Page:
Seeing that the connections were quite simple, and I already made a RJ10 breakout, it would be a simple matter of wiring up Vcc, Gnd and RxD and seeing what happened. It was all TTL 5V anyway, simple and easy to deal with … and this time, for the full experience, it’s a video. Enjoy.
So it turns out, Kaypro’s engineers were right – their keyboard cable mustn’t have been regular phone cable. The reason the keyboard didn’t work was the resistance (they wrote impedance, while technically not incorrect, did make me think more of signal/AC problems where it is more likely that there was too much resistance and voltage drop) in the thin and fragile phone cable.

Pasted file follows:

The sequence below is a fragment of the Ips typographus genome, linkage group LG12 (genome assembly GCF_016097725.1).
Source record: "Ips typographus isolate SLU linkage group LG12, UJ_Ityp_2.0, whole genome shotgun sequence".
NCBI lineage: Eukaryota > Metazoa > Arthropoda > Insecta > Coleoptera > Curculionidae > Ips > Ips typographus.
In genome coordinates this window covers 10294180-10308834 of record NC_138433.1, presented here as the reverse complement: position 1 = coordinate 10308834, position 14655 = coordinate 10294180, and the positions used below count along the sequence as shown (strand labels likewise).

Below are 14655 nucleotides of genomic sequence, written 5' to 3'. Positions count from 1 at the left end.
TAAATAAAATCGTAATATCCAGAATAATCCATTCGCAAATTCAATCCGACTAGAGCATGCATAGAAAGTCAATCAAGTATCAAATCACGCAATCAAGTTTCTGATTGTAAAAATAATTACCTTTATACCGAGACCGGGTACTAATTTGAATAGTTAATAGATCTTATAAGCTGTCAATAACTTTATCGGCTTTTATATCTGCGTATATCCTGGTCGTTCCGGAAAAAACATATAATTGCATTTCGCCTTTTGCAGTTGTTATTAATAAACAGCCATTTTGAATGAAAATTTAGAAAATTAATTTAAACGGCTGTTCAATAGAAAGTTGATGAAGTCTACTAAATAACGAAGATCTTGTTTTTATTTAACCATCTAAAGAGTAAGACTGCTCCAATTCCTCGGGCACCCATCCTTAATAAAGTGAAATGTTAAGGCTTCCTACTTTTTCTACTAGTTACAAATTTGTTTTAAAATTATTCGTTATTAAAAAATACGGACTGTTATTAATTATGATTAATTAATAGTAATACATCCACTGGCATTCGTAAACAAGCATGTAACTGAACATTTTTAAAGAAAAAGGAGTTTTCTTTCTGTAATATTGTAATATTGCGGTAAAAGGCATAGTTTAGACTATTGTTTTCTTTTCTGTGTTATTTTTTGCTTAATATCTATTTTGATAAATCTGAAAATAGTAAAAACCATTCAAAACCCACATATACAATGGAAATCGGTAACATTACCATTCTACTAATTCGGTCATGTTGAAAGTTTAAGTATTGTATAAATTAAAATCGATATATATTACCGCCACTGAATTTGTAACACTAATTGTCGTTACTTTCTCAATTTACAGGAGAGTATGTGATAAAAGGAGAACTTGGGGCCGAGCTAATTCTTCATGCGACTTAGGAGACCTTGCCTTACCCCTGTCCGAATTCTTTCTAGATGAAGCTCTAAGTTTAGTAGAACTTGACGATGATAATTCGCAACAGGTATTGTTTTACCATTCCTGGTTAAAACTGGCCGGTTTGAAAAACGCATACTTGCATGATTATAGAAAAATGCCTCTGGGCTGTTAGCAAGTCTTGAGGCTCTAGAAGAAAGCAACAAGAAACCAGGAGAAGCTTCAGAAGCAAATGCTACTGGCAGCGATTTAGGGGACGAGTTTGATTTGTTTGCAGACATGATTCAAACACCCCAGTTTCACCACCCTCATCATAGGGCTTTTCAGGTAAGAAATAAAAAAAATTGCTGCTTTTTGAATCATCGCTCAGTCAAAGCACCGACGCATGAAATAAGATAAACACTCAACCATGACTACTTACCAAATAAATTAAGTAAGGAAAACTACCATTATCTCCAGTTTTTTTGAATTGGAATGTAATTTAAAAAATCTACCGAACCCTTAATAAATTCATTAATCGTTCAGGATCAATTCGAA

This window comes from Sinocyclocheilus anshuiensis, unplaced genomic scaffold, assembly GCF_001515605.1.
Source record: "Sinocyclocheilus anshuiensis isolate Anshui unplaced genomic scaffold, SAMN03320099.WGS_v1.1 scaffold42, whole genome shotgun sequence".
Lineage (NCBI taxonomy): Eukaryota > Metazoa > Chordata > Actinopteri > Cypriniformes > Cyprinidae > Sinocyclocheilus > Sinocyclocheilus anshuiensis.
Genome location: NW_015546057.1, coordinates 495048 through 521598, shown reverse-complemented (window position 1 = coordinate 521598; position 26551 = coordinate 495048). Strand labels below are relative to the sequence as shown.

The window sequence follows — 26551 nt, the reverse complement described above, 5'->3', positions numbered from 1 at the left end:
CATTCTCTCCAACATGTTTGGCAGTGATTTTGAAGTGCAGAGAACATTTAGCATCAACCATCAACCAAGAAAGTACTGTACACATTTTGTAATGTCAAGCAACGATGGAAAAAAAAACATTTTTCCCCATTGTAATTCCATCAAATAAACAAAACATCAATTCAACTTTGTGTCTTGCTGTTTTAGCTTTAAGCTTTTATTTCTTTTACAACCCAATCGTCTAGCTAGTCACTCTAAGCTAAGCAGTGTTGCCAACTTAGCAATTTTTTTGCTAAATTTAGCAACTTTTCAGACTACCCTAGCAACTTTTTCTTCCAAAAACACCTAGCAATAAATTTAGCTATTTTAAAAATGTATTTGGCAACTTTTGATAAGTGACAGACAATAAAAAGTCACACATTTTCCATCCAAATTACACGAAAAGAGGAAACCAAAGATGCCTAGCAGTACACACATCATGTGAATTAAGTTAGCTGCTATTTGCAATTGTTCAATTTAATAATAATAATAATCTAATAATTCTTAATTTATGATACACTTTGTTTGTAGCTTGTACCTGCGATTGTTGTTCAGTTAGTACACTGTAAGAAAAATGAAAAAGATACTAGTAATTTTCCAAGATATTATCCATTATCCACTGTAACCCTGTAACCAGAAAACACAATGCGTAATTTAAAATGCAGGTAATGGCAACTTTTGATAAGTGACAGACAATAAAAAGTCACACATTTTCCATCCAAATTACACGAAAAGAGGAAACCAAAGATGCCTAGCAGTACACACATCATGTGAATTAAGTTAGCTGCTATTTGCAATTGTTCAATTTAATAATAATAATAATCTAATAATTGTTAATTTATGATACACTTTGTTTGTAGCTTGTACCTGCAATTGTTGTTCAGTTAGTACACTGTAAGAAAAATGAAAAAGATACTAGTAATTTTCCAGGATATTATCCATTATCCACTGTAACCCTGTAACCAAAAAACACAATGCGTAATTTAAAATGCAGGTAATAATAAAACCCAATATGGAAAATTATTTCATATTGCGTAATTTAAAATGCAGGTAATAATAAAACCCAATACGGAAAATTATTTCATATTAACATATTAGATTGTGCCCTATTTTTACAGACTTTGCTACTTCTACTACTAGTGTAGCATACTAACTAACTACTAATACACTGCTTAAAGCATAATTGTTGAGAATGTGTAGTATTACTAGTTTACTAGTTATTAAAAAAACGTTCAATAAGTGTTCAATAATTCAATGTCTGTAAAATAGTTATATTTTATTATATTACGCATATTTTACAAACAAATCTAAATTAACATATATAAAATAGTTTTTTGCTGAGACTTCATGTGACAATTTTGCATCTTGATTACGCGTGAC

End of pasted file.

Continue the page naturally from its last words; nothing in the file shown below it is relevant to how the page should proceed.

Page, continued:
Now that Kaypro keyboard cables aren’t available – how can one get around this? Well, one way is to cut off the phone cable plugs near the end (so there’s only little stubs of phone cable, thus only adding a minor amount of resistance) and then soldering in a thicker short cable in-between the two ends (say CAT5 cable, the two conductors in a pair paralleled to reduce resistance). I haven’t quite got the time and motivation to do this, but knowing that the keyboard still works – that gives me hope that I might do it one day.